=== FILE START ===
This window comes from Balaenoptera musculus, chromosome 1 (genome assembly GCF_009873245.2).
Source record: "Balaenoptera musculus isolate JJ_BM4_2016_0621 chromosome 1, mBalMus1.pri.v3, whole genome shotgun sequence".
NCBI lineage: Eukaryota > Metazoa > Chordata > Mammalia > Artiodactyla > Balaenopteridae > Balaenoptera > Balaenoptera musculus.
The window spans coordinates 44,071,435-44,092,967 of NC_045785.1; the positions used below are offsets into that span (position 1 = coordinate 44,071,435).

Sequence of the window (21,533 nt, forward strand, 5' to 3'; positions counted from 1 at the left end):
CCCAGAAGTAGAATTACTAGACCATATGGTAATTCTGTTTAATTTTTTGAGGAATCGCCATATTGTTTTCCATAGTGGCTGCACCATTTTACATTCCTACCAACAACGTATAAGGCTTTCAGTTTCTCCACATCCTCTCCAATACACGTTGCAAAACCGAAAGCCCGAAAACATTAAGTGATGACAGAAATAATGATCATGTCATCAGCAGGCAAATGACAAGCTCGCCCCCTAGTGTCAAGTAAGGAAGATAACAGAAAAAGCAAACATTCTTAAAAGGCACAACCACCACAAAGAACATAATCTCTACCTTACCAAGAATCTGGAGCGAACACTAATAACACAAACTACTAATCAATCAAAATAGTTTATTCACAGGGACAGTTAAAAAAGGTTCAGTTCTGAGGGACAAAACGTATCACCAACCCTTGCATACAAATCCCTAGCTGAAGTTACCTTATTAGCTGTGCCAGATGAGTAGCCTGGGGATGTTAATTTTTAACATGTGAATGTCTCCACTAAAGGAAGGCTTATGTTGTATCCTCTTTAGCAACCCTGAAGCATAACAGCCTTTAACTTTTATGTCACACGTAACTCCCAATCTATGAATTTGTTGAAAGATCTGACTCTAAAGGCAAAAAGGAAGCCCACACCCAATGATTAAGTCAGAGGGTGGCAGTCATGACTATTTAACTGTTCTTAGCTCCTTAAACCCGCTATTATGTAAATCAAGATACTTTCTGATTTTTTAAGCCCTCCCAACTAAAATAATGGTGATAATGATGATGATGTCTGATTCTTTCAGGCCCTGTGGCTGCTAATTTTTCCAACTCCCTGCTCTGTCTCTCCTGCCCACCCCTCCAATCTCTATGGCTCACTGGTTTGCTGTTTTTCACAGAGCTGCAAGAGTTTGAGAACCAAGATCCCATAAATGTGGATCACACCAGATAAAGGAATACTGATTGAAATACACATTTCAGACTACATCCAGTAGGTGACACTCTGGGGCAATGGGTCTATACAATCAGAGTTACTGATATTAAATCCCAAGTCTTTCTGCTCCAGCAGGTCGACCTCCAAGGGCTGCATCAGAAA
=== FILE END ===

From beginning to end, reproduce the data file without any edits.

This window comes from Balaenoptera musculus, chromosome 1 (genome assembly GCF_009873245.2).
Source record: "Balaenoptera musculus isolate JJ_BM4_2016_0621 chromosome 1, mBalMus1.pri.v3, whole genome shotgun sequence".
NCBI lineage: Eukaryota > Metazoa > Chordata > Mammalia > Artiodactyla > Balaenopteridae > Balaenoptera > Balaenoptera musculus.
The window spans coordinates 44,071,435-44,092,967 of NC_045785.1; the positions used below are offsets into that span (position 1 = coordinate 44,071,435).

Sequence of the window (21,533 nt, forward strand, 5' to 3'; positions counted from 1 at the left end):
CCCAGAAGTAGAATTACTAGACCATATGGTAATTCTGTTTAATTTTTTGAGGAATCGCCATATTGTTTTCCATAGTGGCTGCACCATTTTACATTCCTACCAACAACGTATAAGGCTTTCAGTTTCTCCACATCCTCTCCAATACACGTTGCAAAACCGAAAGCCCGAAAACATTAAGTGATGACAGAAATAATGATCATGTCATCAGCAGGCAAATGACAAGCTCGCCCCCTAGTGTCAAGTAAGGAAGATAACAGAAAAAGCAAACATTCTTAAAAGGCACAACCACCACAAAGAACATAATCTCTACCTTACCAAGAATCTGGAGCGAACACTAATAACACAAACTACTAATCAATCAAAATAGTTTATTCACAGGGACAGTTAAAAAAGGTTCAGTTCTGAGGGACAAAACGTATCACCAACCCTTGCATACAAATCCCTAGCTGAAGTTACCTTATTAGCTGTGCCAGATGAGTAGCCTGGGGATGTTAATTTTTAACATGTGAATGTCTCCACTAAAGGAAGGCTTATGTTGTATCCTCTTTAGCAACCCTGAAGCATAACAGCCTTTAACTTTTATGTCACACGTAACTCCCAATCTATGAATTTGTTGAAAGATCTGACTCTAAAGGCAAAAAGGAAGCCCACACCCAATGATTAAGTCAGAGGGTGGCAGTCATGACTATTTAACTGTTCTTAGCTCCTTAAACCCGCTATTATGTAAATCAAGATACTTTCTGATTTTTTAAGCCCTCCCAACTAAAATAATGGTGATAATGATGATGATGTCTGATTCTTTCAGGCCCTGTGGCTGCTAATTTTTCCAACTCCCTGCTCTGTCTCTCCTGCCCACCCCTCCAATCTCTATGGCTCACTGGTTTGCTGTTTTTCACAGAGCTGCAAGAGTTTGAGAACCAAGATCCCATAAATGTGGATCACACCAGATAAAGGAATACTGATTGAAATACACATTTCAGACTACATCCAGTAGGTGACACTCTGGGGCAATGGGTCTATACAATCAGAGTTACTGATATTAAATCCCAAGTCTTTCTGCTCCAGCAGGTCGACCTCCAAGGGCTGCATCAGAAA